Bahrain Live Blog
Bahrain - May 21, 2012 - 20:25
The Associated Press reports:
Bahraini officials defended the Gulf kingdom's record before the UN's top human rights body Monday by insisting that the government has moved to investigate alleged abuses and compensate victims during the 15-month uprising by majority Shias against the ruling Sunni monarchy.
The UN Human Rights Council's review of Bahrain's human rights record, part of a routine assessment that all 193 UN member nations undergo every four years, comes at a particularly sensitive time following widespread protests and the monarchy's crackdown on dissent.
Al Jazeera sought a response from Fahad AlBinali of the Bahrain Information Affairs Authority. However, the Skype connection on which we contacted AlBinali was poor so the interview was halted. AlBinali later sent a statement to us via e-mail:
The right to freedom of expression is guaranteed in Bahrain constitutionally and by international obligations. No one is arrested for merely protesting. It is important to draw a distinction between protests/demonstrations and riots and not adopt a very loose definition of protests. Protests, that adhere to the law and follow proper procedure, are a regular occurrence as evidenced by the frequently occurring protest that take place here in Bahrain.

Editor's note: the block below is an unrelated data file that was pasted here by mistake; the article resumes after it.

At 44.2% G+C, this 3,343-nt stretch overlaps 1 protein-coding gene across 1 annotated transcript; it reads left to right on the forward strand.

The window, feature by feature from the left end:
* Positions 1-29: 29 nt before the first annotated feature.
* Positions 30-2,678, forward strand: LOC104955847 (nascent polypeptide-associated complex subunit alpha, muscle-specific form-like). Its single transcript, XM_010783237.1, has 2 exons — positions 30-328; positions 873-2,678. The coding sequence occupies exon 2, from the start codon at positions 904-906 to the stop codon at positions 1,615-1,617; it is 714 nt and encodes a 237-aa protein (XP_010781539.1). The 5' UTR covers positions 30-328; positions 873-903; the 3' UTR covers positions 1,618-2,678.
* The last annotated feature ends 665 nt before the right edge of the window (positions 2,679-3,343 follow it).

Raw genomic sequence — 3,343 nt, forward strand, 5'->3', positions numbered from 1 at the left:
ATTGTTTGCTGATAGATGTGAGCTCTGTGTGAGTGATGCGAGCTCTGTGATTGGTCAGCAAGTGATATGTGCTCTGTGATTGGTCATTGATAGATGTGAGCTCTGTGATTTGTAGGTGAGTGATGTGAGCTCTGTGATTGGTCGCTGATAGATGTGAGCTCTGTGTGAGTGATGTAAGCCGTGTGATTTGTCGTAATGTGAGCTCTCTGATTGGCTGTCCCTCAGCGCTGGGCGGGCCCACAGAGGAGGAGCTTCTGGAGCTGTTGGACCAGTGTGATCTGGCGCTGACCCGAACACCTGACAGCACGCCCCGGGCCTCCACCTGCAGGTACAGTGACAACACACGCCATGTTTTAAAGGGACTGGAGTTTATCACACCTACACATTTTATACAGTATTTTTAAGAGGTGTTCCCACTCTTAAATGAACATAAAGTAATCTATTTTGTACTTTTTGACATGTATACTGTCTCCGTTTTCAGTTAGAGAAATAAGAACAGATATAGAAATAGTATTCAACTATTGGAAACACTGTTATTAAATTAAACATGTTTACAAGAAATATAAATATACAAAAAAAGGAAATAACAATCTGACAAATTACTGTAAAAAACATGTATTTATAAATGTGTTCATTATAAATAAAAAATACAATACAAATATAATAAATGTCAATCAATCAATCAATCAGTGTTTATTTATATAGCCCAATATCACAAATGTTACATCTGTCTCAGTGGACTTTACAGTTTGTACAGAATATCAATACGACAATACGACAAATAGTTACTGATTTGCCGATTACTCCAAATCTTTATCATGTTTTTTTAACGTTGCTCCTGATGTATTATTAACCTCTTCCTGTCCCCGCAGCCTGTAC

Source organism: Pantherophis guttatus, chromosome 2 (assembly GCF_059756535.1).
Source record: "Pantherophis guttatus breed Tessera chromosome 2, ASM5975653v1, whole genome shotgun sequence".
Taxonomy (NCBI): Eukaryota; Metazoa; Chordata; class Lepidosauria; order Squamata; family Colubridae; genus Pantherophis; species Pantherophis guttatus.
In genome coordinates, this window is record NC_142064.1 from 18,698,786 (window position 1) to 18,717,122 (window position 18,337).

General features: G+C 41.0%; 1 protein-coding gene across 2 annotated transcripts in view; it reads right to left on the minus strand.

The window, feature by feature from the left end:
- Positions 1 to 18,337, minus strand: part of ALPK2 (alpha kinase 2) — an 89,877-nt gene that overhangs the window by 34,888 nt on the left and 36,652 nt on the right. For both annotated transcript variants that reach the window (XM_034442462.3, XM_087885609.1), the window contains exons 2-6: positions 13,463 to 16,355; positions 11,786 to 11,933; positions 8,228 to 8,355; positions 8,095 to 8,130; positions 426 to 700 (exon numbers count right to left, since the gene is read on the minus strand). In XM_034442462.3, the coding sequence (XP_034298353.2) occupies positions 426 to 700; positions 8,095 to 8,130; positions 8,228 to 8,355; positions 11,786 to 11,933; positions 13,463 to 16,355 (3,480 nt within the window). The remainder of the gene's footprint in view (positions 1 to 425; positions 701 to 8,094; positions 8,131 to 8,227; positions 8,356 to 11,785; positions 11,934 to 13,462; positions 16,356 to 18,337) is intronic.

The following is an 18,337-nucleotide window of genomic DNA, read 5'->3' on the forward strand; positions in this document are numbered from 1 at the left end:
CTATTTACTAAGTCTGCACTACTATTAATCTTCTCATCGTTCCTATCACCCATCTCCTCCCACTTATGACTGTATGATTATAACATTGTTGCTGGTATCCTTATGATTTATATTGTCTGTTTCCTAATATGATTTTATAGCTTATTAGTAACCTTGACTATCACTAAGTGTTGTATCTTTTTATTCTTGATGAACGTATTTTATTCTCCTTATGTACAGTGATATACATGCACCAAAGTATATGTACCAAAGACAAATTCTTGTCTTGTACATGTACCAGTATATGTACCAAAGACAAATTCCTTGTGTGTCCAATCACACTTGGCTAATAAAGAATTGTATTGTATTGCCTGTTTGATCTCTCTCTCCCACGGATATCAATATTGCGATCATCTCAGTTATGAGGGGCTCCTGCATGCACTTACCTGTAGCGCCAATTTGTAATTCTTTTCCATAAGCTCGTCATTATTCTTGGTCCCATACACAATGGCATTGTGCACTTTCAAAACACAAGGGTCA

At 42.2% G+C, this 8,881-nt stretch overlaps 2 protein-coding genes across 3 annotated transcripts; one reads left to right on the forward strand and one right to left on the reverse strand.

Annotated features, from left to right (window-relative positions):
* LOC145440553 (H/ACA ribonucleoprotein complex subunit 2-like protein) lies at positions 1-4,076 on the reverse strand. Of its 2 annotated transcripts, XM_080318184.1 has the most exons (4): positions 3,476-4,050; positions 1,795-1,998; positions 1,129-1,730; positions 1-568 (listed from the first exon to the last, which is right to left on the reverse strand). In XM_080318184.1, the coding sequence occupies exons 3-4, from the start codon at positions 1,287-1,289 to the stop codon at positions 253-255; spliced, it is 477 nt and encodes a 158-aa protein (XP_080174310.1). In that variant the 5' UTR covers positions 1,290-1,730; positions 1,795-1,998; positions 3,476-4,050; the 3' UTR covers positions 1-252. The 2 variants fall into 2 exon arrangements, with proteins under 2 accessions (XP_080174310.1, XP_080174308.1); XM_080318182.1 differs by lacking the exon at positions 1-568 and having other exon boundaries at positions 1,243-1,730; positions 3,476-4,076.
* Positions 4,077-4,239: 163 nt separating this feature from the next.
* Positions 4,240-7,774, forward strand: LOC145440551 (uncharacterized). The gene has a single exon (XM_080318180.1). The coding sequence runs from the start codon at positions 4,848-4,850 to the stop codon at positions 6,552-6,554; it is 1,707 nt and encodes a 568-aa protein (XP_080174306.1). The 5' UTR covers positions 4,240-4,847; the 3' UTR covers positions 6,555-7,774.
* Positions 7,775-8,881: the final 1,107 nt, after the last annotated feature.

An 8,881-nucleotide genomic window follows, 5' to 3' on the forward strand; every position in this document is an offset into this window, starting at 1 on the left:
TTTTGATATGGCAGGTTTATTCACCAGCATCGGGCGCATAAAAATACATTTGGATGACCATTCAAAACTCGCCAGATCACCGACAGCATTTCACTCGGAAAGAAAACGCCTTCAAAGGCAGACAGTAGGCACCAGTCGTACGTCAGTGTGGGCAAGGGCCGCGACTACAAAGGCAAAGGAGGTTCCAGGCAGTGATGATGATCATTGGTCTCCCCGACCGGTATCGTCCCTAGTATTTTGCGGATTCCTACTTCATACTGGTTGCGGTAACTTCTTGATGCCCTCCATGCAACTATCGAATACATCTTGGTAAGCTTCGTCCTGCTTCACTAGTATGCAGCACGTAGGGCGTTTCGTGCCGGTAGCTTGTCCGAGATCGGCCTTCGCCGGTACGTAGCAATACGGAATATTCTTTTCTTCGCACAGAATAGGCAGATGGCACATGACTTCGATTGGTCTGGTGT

Mr Khaleel Marzoug's claim that they are not free to protest or express their opinion is difficult to reconcile with the fact that his political society and others' almost regular weekly protest that draw thousands. However, the government distinguishes protests/demonstrations and riots where acts of vandalism, violence and disruption are often committed. It is unfortunate that the line between that two is often blurred leading to inaccurate misconceptions. It must be stated that even the most liberal of democracies draw the line at intentional acts of disruption, violent assault at police officers, and Molotov cocktails.'